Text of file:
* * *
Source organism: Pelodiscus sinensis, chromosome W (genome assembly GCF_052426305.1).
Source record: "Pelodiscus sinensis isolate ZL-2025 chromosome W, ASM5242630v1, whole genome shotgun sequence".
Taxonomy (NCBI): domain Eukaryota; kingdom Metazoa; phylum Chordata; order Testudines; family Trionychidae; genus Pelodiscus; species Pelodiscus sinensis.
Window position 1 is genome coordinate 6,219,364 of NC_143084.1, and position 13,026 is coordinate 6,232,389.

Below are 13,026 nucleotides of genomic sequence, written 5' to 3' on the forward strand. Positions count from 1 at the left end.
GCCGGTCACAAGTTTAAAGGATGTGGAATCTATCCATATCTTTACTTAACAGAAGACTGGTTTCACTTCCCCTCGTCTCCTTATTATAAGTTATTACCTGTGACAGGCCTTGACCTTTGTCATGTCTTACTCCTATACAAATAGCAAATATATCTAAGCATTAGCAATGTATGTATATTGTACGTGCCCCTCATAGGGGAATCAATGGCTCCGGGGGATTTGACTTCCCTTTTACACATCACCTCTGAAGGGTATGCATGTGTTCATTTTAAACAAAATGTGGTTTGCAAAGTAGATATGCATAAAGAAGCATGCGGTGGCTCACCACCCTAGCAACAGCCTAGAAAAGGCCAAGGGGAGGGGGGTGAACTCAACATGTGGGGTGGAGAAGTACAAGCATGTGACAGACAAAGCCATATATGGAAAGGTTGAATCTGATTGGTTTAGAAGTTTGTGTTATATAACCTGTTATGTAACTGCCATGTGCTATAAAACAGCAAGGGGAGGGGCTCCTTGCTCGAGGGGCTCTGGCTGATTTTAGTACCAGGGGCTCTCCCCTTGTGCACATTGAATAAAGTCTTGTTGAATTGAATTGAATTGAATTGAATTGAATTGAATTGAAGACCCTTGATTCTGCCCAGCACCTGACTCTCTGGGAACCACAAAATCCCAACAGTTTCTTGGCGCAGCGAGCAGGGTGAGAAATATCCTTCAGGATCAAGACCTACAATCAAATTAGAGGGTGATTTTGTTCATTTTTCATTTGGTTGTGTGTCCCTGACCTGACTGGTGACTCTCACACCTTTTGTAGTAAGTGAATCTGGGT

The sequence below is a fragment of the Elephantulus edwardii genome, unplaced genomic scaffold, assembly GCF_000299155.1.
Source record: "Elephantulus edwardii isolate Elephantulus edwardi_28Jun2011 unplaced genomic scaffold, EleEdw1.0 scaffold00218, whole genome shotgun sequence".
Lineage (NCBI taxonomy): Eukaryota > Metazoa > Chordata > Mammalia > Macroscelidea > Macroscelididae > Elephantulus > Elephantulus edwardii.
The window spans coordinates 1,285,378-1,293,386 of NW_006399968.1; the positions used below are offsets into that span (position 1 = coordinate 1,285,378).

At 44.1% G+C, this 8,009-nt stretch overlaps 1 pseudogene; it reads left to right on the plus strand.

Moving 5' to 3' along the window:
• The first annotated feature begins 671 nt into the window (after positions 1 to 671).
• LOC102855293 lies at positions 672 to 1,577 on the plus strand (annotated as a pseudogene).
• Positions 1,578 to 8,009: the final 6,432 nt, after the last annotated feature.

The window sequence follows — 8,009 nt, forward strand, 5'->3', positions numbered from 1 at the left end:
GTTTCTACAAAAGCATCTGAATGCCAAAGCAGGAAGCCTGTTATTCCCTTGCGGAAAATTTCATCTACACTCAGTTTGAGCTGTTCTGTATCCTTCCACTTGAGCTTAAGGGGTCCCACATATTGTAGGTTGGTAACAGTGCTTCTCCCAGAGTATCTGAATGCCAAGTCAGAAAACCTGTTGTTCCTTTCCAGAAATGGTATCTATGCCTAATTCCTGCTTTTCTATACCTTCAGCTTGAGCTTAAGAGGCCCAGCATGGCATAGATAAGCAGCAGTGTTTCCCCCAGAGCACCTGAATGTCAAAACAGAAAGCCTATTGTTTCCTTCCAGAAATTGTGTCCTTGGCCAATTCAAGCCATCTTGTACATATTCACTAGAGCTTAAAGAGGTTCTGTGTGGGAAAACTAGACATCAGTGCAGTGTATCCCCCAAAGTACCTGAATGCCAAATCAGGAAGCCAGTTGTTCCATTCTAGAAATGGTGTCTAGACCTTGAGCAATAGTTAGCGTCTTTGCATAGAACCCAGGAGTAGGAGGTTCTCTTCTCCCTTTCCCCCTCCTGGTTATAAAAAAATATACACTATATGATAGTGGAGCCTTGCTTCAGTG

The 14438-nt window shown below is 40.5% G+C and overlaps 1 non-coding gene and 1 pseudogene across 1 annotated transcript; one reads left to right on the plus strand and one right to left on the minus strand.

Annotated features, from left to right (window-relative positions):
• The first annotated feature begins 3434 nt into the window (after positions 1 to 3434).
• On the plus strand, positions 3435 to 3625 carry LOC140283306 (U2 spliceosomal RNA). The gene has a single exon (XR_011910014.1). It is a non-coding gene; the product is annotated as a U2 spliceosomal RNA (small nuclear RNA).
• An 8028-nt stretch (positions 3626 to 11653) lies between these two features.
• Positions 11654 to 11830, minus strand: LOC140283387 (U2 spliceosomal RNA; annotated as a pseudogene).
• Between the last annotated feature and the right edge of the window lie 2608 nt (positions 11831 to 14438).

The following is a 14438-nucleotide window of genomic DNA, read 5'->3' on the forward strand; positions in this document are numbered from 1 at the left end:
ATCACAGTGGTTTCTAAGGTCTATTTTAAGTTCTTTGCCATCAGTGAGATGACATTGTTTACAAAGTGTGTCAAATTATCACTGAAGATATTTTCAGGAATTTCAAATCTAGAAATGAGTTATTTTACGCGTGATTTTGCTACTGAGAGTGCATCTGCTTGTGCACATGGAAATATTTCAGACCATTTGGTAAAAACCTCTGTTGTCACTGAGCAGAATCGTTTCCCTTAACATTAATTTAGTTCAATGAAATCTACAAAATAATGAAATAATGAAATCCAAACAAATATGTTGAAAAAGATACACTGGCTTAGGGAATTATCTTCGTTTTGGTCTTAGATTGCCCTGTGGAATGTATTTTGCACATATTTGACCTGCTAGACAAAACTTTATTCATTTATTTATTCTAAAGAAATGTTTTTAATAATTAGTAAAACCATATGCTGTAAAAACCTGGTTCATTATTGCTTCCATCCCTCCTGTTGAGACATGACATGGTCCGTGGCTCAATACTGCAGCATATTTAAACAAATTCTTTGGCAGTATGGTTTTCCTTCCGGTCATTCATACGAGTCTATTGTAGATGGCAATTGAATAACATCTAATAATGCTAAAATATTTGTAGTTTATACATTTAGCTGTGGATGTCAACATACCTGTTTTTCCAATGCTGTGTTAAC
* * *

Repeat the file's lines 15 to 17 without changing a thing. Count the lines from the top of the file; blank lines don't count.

• Positions 1,578 to 8,009: the final 6,432 nt, after the last annotated feature.

The window sequence follows — 8,009 nt, forward strand, 5'->3', positions numbered from 1 at the left end:
GTTTCTACAAAAGCATCTGAATGCCAAAGCAGGAAGCCTGTTATTCCCTTGCGGAAAATTTCATCTACACTCAGTTTGAGCTGTTCTGTATCCTTCCACTTGAGCTTAAGGGGTCCCACATATTGTAGGTTGGTAACAGTGCTTCTCCCAGAGTATCTGAATGCCAAGTCAGAAAACCTGTTGTTCCTTTCCAGAAATGGTATCTATGCCTAATTCCTGCTTTTCTATACCTTCAGCTTGAGCTTAAGAGGCCCAGCATGGCATAGATAAGCAGCAGTGTTTCCCCCAGAGCACCTGAATGTCAAAACAGAAAGCCTATTGTTTCCTTCCAGAAATTGTGTCCTTGGCCAATTCAAGCCATCTTGTACATATTCACTAGAGCTTAAAGAGGTTCTGTGTGGGAAAACTAGACATCAGTGCAGTGTATCCCCCAAAGTACCTGAATGCCAAATCAGGAAGCCAGTTGTTCCATTCTAGAAATGGTGTCTAGACCTTGAGCAATAGTTAGCGTCTTTGCATAGAACCCAGGAGTAGGAGGTTCTCTTCTCCCTTTCCCCCTCCTGGTTATAAAAAAATATACACTATATGATAGTGGAGCCTTGCTTCAGTG